If you want to hear a cool example of structurally transmitted sound, take an electric guitar out to your car. Get into the driver's seat, and close the door. Gently press the top of the guitar's headstock to the glass window, and begin to play the guitar. You will hear your guitar seemingly "amplified" by the car window. Many surfaces transmit sound waves well, including concrete, wood, glass, etc. Trying to use materials to block these structural vibrations will not be as effective as simply providing an air barrier (a gap between materials, that stops the structural transmission of sound).
On a practical level, and with regards to the question at hand, the most effective way to provide sound isolation between the noisy outdoor cue line area of a haunt, and the desired "dead quiet" area for the beginning of the haunt, is to provide an extra room of some kind between the two (space), and to have the main wall/door separating that room from the outside include a solid door and solid walls (mass). Since it is likely that your parking area and your haunt do not share the same floor (your cue line is likely on a paved parking lot or a grass area, whereas your haunt most likely has a wooden floor), you probably don't need to worry about sound being structurally transmitted through the floor from outside. So you don't need a studio quality "floating room". but having a small room (or even a double doorway---airlock style) between the outside and the start of your haunt should provide a decent amount of sound isolation in many cases.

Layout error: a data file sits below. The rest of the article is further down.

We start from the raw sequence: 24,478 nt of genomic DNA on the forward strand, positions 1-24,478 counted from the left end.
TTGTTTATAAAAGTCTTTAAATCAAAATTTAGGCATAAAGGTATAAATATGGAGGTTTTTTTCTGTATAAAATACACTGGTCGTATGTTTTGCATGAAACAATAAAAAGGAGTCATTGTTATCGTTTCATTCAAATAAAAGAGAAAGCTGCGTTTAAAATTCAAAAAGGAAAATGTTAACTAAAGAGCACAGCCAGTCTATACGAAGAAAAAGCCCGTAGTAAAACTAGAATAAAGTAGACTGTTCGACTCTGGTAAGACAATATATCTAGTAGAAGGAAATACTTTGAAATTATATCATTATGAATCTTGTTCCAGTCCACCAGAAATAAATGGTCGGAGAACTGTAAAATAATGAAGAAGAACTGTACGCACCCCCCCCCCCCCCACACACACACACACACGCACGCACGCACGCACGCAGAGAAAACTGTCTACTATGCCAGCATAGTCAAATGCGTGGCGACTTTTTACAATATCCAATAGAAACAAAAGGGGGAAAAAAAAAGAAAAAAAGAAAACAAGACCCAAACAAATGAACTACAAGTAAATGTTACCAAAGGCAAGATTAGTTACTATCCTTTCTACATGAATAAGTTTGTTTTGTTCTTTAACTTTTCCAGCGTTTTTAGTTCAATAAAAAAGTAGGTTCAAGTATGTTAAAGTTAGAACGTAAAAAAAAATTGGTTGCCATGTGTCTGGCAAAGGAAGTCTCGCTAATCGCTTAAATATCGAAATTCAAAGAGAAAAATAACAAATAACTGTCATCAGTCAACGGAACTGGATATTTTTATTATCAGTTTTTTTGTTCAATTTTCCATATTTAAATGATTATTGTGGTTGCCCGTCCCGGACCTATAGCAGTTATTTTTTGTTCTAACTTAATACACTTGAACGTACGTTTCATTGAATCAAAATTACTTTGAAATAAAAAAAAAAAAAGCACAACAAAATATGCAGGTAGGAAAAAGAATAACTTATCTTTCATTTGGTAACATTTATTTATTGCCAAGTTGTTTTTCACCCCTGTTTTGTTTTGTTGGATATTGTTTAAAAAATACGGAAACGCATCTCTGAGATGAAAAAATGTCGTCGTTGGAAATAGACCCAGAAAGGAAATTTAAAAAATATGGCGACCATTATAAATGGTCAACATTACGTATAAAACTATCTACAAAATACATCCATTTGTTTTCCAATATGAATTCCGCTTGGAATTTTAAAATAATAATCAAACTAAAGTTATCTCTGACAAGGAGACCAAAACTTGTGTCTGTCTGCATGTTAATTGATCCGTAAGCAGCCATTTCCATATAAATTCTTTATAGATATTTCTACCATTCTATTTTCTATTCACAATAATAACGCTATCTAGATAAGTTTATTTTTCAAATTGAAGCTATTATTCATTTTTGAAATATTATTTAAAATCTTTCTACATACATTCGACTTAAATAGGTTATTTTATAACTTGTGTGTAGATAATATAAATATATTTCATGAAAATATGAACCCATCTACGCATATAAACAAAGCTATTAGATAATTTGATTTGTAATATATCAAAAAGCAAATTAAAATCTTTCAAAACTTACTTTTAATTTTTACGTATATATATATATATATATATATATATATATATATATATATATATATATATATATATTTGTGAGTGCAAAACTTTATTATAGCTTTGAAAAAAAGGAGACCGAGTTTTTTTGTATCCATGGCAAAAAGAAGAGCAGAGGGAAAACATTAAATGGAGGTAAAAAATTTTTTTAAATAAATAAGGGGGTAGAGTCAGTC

If you can't achieve enough sound isolation through the use of mass and space, and your cue line noise is still bleeding into your first room (that you want quiet), you could always play "white noise" in your first room. Perhaps not quite as effective as silence, but it should help drown out the outside noise, and provide a large audio contrast for the start of your haunt. If you don't like the white noise, you could also substitute a long soft wind sound effect loop. It will also help drown out the outside noise, while changing the mood dramatically.
If you're trying to provide a stark audio contrast between a noisy cue line area and the start of the haunt, the obvious thing to avoid would be kicking off your haunt immediately with loud sound effects or music. Save those for a minute or two after your patrons enter your haunt... For when your they have adjusted to the silence (or quiet)... THEN hit them with the loud fx/music! We've probably all been to haunts that were filled with loud noise/music from beginning to end. Not a very effective sound design. Good sound design relies on contrast (just like good music). There can be no contrast if your haunt has no areas of quiet (or silence).
There are some other tools to utilize regarding contrast in sound design (such as EQ, reverb, etc.), but maybe I'll write something about those at another time, as my post is already three times longer than anyone would want to read! :)
06-23-2009, 09:19 PM
Thank you very much. That's exactly what I was looking for =).